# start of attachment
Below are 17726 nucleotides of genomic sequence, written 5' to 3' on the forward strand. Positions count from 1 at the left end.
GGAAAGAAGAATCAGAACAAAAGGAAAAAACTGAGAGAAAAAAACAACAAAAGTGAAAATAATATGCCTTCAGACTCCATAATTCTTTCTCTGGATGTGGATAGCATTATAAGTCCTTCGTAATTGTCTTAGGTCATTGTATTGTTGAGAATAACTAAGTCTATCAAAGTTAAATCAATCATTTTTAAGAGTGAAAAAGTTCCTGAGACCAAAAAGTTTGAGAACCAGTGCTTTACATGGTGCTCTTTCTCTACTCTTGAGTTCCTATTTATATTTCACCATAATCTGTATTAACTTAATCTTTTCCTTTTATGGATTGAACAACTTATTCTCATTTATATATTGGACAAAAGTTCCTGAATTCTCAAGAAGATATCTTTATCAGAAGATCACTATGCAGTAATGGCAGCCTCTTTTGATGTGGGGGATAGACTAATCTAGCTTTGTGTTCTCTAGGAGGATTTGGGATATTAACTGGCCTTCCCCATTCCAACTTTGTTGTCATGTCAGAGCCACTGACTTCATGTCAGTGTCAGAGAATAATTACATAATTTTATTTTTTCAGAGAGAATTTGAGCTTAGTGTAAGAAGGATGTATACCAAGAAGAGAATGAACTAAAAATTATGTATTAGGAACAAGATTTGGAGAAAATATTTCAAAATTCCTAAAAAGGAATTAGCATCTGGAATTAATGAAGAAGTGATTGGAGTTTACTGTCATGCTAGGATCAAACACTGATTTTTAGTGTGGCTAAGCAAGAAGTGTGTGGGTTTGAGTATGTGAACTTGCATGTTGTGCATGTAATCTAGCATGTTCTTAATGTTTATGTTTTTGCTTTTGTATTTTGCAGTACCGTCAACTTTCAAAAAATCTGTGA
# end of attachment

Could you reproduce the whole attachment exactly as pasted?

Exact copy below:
Below are 17726 nucleotides of genomic sequence, written 5' to 3' on the forward strand. Positions count from 1 at the left end.
GGAAAGAAGAATCAGAACAAAAGGAAAAAACTGAGAGAAAAAAACAACAAAAGTGAAAATAATATGCCTTCAGACTCCATAATTCTTTCTCTGGATGTGGATAGCATTATAAGTCCTTCGTAATTGTCTTAGGTCATTGTATTGTTGAGAATAACTAAGTCTATCAAAGTTAAATCAATCATTTTTAAGAGTGAAAAAGTTCCTGAGACCAAAAAGTTTGAGAACCAGTGCTTTACATGGTGCTCTTTCTCTACTCTTGAGTTCCTATTTATATTTCACCATAATCTGTATTAACTTAATCTTTTCCTTTTATGGATTGAACAACTTATTCTCATTTATATATTGGACAAAAGTTCCTGAATTCTCAAGAAGATATCTTTATCAGAAGATCACTATGCAGTAATGGCAGCCTCTTTTGATGTGGGGGATAGACTAATCTAGCTTTGTGTTCTCTAGGAGGATTTGGGATATTAACTGGCCTTCCCCATTCCAACTTTGTTGTCATGTCAGAGCCACTGACTTCATGTCAGTGTCAGAGAATAATTACATAATTTTATTTTTTCAGAGAGAATTTGAGCTTAGTGTAAGAAGGATGTATACCAAGAAGAGAATGAACTAAAAATTATGTATTAGGAACAAGATTTGGAGAAAATATTTCAAAATTCCTAAAAAGGAATTAGCATCTGGAATTAATGAAGAAGTGATTGGAGTTTACTGTCATGCTAGGATCAAACACTGATTTTTAGTGTGGCTAAGCAAGAAGTGTGTGGGTTTGAGTATGTGAACTTGCATGTTGTGCATGTAATCTAGCATGTTCTTAATGTTTATGTTTTTGCTTTTGTATTTTGCAGTACCGTCAACTTTCAAAAAATCTGTGA